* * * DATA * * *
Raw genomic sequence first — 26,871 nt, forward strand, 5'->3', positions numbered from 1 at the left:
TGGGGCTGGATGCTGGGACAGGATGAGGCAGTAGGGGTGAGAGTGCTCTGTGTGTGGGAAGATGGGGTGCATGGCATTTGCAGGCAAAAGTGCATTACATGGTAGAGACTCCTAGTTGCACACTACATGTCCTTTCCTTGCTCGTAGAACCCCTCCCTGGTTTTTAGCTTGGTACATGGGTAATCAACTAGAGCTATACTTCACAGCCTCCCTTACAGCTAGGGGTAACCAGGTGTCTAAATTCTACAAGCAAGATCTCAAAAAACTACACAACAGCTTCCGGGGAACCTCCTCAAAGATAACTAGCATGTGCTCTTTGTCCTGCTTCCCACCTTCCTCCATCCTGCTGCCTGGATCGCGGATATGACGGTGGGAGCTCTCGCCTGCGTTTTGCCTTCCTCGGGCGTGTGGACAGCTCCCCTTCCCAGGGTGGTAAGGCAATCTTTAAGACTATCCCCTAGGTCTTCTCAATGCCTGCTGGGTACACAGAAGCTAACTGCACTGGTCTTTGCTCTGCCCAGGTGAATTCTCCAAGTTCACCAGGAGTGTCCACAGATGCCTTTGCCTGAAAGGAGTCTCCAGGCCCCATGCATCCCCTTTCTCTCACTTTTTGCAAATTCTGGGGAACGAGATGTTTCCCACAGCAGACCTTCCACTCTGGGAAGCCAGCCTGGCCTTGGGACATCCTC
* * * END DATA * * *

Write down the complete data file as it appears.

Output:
Raw genomic sequence first — 26,871 nt, forward strand, 5'->3', positions numbered from 1 at the left:
TGGGGCTGGATGCTGGGACAGGATGAGGCAGTAGGGGTGAGAGTGCTCTGTGTGTGGGAAGATGGGGTGCATGGCATTTGCAGGCAAAAGTGCATTACATGGTAGAGACTCCTAGTTGCACACTACATGTCCTTTCCTTGCTCGTAGAACCCCTCCCTGGTTTTTAGCTTGGTACATGGGTAATCAACTAGAGCTATACTTCACAGCCTCCCTTACAGCTAGGGGTAACCAGGTGTCTAAATTCTACAAGCAAGATCTCAAAAAACTACACAACAGCTTCCGGGGAACCTCCTCAAAGATAACTAGCATGTGCTCTTTGTCCTGCTTCCCACCTTCCTCCATCCTGCTGCCTGGATCGCGGATATGACGGTGGGAGCTCTCGCCTGCGTTTTGCCTTCCTCGGGCGTGTGGACAGCTCCCCTTCCCAGGGTGGTAAGGCAATCTTTAAGACTATCCCCTAGGTCTTCTCAATGCCTGCTGGGTACACAGAAGCTAACTGCACTGGTCTTTGCTCTGCCCAGGTGAATTCTCCAAGTTCACCAGGAGTGTCCACAGATGCCTTTGCCTGAAAGGAGTCTCCAGGCCCCATGCATCCCCTTTCTCTCACTTTTTGCAAATTCTGGGGAACGAGATGTTTCCCACAGCAGACCTTCCACTCTGGGAAGCCAGCCTGGCCTTGGGACATCCTC